Cupcakes With A Cause
Lori Schneider, founder and CCO (chief cupcake officer) of The Cupcake bar, is brightening the lives of children in need, one customized cupcake at a time.
If you ask lori Schneider why she loves her job, the Austin entrepreneur might wax poetic about her deep love for baking or tell you about the time she visited the Culinary institute of America while working for sandwich chain Schlotzsky’s, or share how, while growing up, she dreamed about slipping into the sugary world of Willy Wonka & the Chocolate Factory. But probe a little further and the founder and chief cupcake officer of The Cupcake bar, her 9-year-old startup, will likely describe in detail what it feels like to hand a child a uniquely decorated cupcake he or she designed themselves.
“If I can give a cupcake to a child who maybe has a lot of things going on in their life, things that a child should never have to go through, and, for a second, they can just be a kid and not have to think about things they shouldn’t have to, that’s where it’s at for me,” Schneider says.
Since The Cupcake Bar’s early beginnings in 2007, Schneider has made it a priority to give back to the Austin community, focusing her support on organizations specializing in children’s needs. She works regularly with SafePlace, a resource for those who’ve experienced sexual assault or domestic violence; Austin Child Guidance Center, which provides mental-health services to children; and Urban Roots, a youth-development organization that teaches kids life skills through agriculture.
“I have a child, a 5-year-old, and just hearing about different kids’ needs, it gets me at my heartstrings,” Schneider says. “I find as I’m getting older that I tend to gravitate toward those [causes].”
The Cupcake Bar doesn’t have a brick-and-mortar location, which is kind of the whole point. Schneider’s business methodology is built on catering to the customers where they’re most comfortable, be that setting up shop for an at-home birthday party or adding a fun, colorful addition to a baby shower. With the help of her dedicated employees, fondly referred to as “cupcake bartenders,” those with a sweet tooth get to customize their own cupcakes by handpicking the filling, icing and toppings. Schneider’s favorite creation is a vanilla cupcake with whipped-cream filling, salted- caramel buttercream icing and confetti sprinkles.
The demand she’s seen for her personalized cupcakes, Schneider confides, often brings her to corners of Austin that need a little brightening.
Charitable donations are given on a case-by-case scenario, whether that means catering a gala with hundreds in attendance or a more intimate event where The Cupcake Bar team gets to interact one on one with at-risk children.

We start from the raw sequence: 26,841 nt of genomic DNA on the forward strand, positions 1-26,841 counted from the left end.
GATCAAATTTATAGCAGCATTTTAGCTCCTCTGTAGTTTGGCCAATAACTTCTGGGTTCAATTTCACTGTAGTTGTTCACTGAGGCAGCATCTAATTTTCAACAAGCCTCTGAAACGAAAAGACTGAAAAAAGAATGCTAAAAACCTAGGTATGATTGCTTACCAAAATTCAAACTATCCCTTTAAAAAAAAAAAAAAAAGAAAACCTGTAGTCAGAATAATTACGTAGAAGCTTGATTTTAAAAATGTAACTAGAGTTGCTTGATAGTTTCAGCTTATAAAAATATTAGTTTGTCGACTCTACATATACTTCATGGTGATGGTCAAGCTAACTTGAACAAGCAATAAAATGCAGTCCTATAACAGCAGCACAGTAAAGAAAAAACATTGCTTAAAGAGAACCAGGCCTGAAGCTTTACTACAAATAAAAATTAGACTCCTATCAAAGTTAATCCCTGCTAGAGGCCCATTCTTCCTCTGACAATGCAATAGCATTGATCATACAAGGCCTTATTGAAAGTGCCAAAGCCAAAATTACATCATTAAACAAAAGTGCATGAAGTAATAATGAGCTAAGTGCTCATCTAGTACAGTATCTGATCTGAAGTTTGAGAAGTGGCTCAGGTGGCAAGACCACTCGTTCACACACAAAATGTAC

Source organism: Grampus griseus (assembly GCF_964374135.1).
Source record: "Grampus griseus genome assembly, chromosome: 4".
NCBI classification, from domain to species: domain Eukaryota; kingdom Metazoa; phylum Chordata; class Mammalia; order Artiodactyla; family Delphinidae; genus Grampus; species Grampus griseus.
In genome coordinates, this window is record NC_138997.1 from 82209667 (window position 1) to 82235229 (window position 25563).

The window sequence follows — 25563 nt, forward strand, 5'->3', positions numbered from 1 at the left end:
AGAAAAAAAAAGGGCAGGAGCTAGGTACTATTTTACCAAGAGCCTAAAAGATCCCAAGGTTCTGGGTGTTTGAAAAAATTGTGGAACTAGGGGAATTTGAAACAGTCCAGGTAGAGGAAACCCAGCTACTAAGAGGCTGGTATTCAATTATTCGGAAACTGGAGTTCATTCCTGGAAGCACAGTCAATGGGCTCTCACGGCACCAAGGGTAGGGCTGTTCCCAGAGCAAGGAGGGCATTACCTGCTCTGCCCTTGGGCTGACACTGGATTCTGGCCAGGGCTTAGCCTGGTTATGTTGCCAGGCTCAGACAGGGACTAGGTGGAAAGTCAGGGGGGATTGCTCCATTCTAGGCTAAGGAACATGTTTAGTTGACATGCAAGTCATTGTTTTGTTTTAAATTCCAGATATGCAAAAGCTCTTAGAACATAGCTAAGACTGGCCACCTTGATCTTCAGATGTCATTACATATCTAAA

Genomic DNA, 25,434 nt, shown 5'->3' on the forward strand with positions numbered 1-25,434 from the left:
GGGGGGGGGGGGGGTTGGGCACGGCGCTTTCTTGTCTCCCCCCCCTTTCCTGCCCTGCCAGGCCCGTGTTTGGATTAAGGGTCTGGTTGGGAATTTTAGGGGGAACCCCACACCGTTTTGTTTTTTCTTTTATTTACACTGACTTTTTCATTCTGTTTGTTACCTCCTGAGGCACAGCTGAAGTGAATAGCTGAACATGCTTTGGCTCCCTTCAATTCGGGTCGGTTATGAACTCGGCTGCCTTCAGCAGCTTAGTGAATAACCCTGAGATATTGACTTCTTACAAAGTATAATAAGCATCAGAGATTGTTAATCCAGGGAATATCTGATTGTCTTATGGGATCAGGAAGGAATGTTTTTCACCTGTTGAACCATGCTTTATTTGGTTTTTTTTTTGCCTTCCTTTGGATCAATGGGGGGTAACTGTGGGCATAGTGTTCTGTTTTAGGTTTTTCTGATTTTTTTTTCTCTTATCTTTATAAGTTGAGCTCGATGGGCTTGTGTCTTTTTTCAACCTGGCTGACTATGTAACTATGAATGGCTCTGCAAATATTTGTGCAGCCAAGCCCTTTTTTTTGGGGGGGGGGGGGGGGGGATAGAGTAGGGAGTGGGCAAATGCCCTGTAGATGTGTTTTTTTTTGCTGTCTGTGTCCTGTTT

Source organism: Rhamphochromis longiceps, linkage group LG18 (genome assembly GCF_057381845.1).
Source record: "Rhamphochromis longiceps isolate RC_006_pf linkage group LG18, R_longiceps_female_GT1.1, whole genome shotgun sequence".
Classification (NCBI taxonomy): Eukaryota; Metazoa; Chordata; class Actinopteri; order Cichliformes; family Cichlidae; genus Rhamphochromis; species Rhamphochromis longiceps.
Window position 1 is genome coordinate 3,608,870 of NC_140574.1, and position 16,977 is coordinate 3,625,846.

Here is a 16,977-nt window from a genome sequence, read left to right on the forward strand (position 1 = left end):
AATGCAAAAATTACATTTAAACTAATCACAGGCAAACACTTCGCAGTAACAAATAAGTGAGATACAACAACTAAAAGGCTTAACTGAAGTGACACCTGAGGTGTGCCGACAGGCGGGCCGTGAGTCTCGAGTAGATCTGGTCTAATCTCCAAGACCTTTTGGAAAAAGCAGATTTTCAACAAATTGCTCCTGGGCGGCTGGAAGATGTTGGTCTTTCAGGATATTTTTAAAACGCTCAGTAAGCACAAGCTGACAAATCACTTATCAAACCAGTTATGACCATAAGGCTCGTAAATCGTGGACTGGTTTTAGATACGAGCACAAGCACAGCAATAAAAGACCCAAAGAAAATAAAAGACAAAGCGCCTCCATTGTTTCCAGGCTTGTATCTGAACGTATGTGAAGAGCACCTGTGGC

“There are so many different organizations here, and you kind of want to spread the love,” Schneider says, reasoning that it’s hard to pick just one nonprofit to work with. “I’ve found that my common ground is helping children, and from there, it’s ‘How do we spread the love?’ ”
Schneider says developing long- term relationships and connections with her clientele is incredibly valuable, but she makes it a priority to consistently reach out to new organizations. If she could give one piece of advice to likeminded business owners looking to build philanthropic connections, it would be to never underestimate the power of giving time.
“Have a starting intention,” Schneider suggests. “You don’t have to do everything. Maybe you can’t donate actual resources, but you can give time. Any little thing helps.”
At the moment, she and her team are currently baking up a new development called The Cupcake Squad. As Schneider describes it, the concept will be a sweeter, more youthful take on Meals on Wheels, through which she and her squad will surprise groups of kids with cupcakes. The idea is inspired and modeled after the nonprofit Happy Birthdays, a program that gives out birthday boxes filled with fun goodies to foster and homeless children in Central Texas.
On a personal level, Schneider is continuously inspired by the charitable impact of jewelry designer Kendra Scott, who, similar to herself, is a major contributor to Austin’s philanthropic community.
Giving back is easy when you have a job that lets you do what you love, Schneider says, noting that passion is the key element to establishing success as an entrepreneur.
“[Your work] should be something that you’re going to have fun doing,” she says. “When you’re really passionate about [your job], it makes it so much easier to give back. I don’t expect anything. I genuinely want to help.”
Photo by CThompson Photography.